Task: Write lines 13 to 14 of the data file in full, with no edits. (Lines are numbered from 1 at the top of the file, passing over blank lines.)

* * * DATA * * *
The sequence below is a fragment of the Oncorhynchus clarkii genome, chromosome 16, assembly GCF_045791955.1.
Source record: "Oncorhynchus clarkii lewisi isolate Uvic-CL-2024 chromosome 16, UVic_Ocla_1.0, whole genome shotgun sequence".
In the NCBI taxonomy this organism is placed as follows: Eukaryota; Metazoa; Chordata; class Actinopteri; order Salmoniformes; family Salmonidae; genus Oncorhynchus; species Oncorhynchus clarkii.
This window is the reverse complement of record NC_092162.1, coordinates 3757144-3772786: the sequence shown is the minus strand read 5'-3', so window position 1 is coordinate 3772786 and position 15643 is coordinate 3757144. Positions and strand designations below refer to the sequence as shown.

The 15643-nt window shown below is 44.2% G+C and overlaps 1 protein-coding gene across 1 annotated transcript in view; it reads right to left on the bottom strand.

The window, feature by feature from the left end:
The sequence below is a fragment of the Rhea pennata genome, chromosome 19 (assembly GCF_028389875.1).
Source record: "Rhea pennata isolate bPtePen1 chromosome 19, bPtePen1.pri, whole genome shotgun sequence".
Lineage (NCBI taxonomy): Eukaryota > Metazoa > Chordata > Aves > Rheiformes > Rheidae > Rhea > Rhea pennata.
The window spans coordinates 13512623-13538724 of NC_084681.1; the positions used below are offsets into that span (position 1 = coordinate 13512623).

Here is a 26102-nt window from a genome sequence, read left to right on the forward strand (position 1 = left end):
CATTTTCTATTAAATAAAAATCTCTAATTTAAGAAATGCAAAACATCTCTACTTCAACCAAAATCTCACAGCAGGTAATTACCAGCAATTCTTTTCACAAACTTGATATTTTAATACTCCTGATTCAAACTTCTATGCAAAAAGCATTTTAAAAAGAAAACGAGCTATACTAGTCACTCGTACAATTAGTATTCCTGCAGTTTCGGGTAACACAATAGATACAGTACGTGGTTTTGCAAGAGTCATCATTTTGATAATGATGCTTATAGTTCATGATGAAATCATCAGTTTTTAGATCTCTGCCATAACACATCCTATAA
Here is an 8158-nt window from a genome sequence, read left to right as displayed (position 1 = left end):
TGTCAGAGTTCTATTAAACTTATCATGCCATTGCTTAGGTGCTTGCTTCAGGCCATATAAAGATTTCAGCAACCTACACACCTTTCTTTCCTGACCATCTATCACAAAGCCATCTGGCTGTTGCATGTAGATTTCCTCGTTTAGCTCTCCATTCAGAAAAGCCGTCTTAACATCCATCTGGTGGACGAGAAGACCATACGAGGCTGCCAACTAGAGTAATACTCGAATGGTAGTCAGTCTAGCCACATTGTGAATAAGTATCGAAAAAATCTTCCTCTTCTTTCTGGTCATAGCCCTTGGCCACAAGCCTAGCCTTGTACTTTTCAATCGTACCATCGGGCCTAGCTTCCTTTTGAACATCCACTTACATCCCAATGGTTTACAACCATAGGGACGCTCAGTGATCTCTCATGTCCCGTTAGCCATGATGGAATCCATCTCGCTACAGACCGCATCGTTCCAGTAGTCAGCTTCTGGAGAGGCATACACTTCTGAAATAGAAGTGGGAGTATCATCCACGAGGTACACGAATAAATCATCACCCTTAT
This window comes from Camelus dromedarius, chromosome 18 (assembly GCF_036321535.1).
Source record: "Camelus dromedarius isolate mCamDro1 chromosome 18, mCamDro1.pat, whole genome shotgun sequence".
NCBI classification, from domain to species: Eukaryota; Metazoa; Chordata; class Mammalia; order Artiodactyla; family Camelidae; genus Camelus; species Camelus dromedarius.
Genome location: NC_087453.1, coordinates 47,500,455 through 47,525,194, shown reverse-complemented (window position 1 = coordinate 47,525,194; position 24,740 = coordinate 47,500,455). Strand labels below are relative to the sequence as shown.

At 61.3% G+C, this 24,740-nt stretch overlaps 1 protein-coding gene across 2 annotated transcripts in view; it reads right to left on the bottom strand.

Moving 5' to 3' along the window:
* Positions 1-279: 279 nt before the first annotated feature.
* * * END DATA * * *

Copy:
Here is an 8158-nt window from a genome sequence, read left to right as displayed (position 1 = left end):
TGTCAGAGTTCTATTAAACTTATCATGCCATTGCTTAGGTGCTTGCTTCAGGCCATATAAAGATTTCAGCAACCTACACACCTTTCTTTCCTGACCATCTATCACAAAGCCATCTGGCTGTTGCATGTAGATTTCCTCGTTTAGCTCTCCATTCAGAAAAGCCGTCTTAACATCCATCTGGTGGACGAGAAGACCATACGAGGCTGCCAACTAGAGTAATACTCGAATGGTAGTCAGTCTAGCCACATTGTGAATAAGTATCGAAAAAATCTTCCTCTTCTTTCTGGTCATAGCCCTTGGCCACAAGCCTAGCCTTGTACTTTTCAATCGTACCATCGGGCCTAGCTTCCTTTTGAACATCCACTTACATCCCAATGGTTTACAACCATAGGGACGCTCAGTGATCTCTCATGTCCCGTTAGCCATGATGGAATCCATCTCGCTACAGACCGCATCGTTCCAGTAGTCAGCTTCTGGAGAGGCATACACTTCTGAAATAGAAGTGGGAGTATCATCCACGAGGTACACGAATAAATCATCACCCTTAT